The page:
I vividly remember the first time someone made a disparaging remark to me about the power of prayer to heal. Having been raised as a Christian Scientist, I was used to turning to God in prayer whenever a healing was needed. I took it for granted that my prayers—and those of my parents—would always be effective. As a child, long before I understood much about God’s law that governs us all, I simply trusted that because God is all-good, all powerful, and all-loving, healing would always result from my prayers.

So I was taken by surprise that day when someone I scarcely knew made a sarcastic comment to me about praying for healing. I was a freshman in college and had been planning to go somewhere with a group of friends but at the last minute declined because of a severe headache. A friend in the group who knew I was a Christian Scientist informed the others that I wouldn’t be going with them because I need to stay behind to pray for a healing.

Immediately one of the young men in the group that I had just met spoke up and said, “Well, pray hard!” in a very sarcastic voice. Several of the others laughed at his remark. I didn’t reply, not knowing what to say just then. But I did get healed through prayer that day, just as I had many times before.

Why is it so difficult for some to believe that prayer heals? I think it’s because 1) they don’t know what prayer is, 2) they have been taught that healing results from medical treatment, and 3) they don’t understand that “God is a very present help in trouble” as the Bible states (Psalms 46:1). Christian Scientists have learned that they can certainly trust God, not only with physical problems, but also with any problems that need healing – relationships, employment, bad habits, etc. We also know that it isn’t blind belief that heals. Neither is it repetition of words nor any “magic” phrases that bring healing.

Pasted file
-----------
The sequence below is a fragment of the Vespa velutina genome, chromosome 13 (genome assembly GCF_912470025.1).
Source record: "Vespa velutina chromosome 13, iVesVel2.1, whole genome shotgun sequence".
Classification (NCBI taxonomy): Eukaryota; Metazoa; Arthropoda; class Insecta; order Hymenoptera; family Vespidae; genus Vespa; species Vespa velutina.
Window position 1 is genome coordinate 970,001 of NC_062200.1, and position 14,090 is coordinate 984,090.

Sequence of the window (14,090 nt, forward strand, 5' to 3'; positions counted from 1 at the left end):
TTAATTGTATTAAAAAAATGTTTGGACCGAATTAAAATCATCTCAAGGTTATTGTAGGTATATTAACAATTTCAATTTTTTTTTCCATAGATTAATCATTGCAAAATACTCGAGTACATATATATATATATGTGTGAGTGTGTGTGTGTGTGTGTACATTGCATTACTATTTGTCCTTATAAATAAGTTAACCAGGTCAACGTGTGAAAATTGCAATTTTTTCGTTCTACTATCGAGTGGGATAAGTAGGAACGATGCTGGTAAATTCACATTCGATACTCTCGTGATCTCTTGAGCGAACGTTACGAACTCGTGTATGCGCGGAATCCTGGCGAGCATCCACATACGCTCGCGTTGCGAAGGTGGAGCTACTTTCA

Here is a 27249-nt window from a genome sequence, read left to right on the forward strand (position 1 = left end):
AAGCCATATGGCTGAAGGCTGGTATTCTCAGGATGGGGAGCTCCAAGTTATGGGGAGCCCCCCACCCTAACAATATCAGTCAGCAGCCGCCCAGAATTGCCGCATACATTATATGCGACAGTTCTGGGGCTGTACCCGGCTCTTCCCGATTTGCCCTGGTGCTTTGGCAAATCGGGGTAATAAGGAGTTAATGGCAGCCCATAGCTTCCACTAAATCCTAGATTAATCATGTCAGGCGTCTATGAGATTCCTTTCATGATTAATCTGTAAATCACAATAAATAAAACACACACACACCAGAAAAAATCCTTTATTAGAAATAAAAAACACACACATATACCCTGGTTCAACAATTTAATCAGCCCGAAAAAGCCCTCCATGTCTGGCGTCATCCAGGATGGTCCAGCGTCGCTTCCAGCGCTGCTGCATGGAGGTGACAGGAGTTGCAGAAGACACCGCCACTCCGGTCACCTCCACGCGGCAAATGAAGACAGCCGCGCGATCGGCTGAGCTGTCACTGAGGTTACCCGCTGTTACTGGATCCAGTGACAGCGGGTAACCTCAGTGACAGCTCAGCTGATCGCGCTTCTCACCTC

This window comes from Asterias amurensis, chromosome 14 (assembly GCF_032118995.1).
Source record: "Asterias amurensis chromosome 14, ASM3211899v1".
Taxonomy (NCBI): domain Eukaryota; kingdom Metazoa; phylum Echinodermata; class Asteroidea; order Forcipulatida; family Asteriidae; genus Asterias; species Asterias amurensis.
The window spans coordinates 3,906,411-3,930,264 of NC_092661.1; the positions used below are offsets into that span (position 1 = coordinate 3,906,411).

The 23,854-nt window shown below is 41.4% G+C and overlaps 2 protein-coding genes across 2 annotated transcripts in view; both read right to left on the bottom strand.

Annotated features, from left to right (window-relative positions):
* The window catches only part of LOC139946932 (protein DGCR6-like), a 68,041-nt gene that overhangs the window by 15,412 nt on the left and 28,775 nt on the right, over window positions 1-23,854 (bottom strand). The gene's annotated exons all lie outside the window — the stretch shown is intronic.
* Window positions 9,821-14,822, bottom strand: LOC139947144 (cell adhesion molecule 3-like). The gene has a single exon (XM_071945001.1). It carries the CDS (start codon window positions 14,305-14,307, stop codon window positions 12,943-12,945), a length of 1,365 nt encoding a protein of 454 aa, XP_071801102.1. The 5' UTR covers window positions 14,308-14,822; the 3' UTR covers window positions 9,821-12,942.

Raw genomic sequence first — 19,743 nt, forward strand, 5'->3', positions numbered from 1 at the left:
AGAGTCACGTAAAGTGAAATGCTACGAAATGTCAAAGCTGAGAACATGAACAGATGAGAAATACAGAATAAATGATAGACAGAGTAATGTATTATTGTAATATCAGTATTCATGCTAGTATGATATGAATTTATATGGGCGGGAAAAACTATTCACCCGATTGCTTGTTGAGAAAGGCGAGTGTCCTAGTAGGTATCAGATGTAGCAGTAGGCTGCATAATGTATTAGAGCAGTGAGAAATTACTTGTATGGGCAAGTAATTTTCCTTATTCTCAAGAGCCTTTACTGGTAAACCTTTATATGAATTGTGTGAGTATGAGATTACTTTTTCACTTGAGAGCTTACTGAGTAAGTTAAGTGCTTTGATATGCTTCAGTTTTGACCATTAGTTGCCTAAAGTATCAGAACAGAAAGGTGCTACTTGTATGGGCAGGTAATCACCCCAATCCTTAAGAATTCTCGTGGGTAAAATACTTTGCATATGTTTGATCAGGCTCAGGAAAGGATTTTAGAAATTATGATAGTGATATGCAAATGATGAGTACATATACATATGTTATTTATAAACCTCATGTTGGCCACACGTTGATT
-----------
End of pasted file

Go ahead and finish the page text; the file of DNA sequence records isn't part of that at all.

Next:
In her book, Science & Health with Key to the Scriptures, Mary Baker Eddy describes prayer as an “absolute faith that all things are possible to God, —a spiritual understanding of Him, an unselfed love.” (S&H 1:2) She distinguishes between absolute faith that is based on an understanding of God’s power to heal and “mere belief” (or blind belief) which denotes no understanding and is not a reliable means of healing.

As a young child, I could put my faith in God through simple trust in His goodness and omnipotence. But as I grew older, I realized that I needed a deeper understanding of God’s healing power. And as I gain this understanding day by day, I continue to have healings. Once after a long cross-country flight, I again faced a debilitating headache that prevented me from even sitting up or eating anything. I asked my sister to read to me from Science & Health, and while I listened, I acquired a better understanding of how God’s law governs me and everyone, and that my health is not precarious.

Suddenly the headache was gone, and I felt strong and completely well. The healing was so instantaneous that it was as if a light switch had been flicked on and light flooded the room, vanquishing the darkness. I realized that listening for messages of healing and accepting them was a form of prayer, and that was what healed me.

This kind of prayer is based on the spiritual understanding of God’s healing power and of our true spiritual nature. And this understanding leads to healing.

Now that I’m wiser about how prayer heals, if I were to meet up with the same guy whose sarcasm had disconcerted me that day in college, I would reassure him that prayer really does heal, and that I am a living testament to that fact. Spiritual healing is the proof of God’s healing power.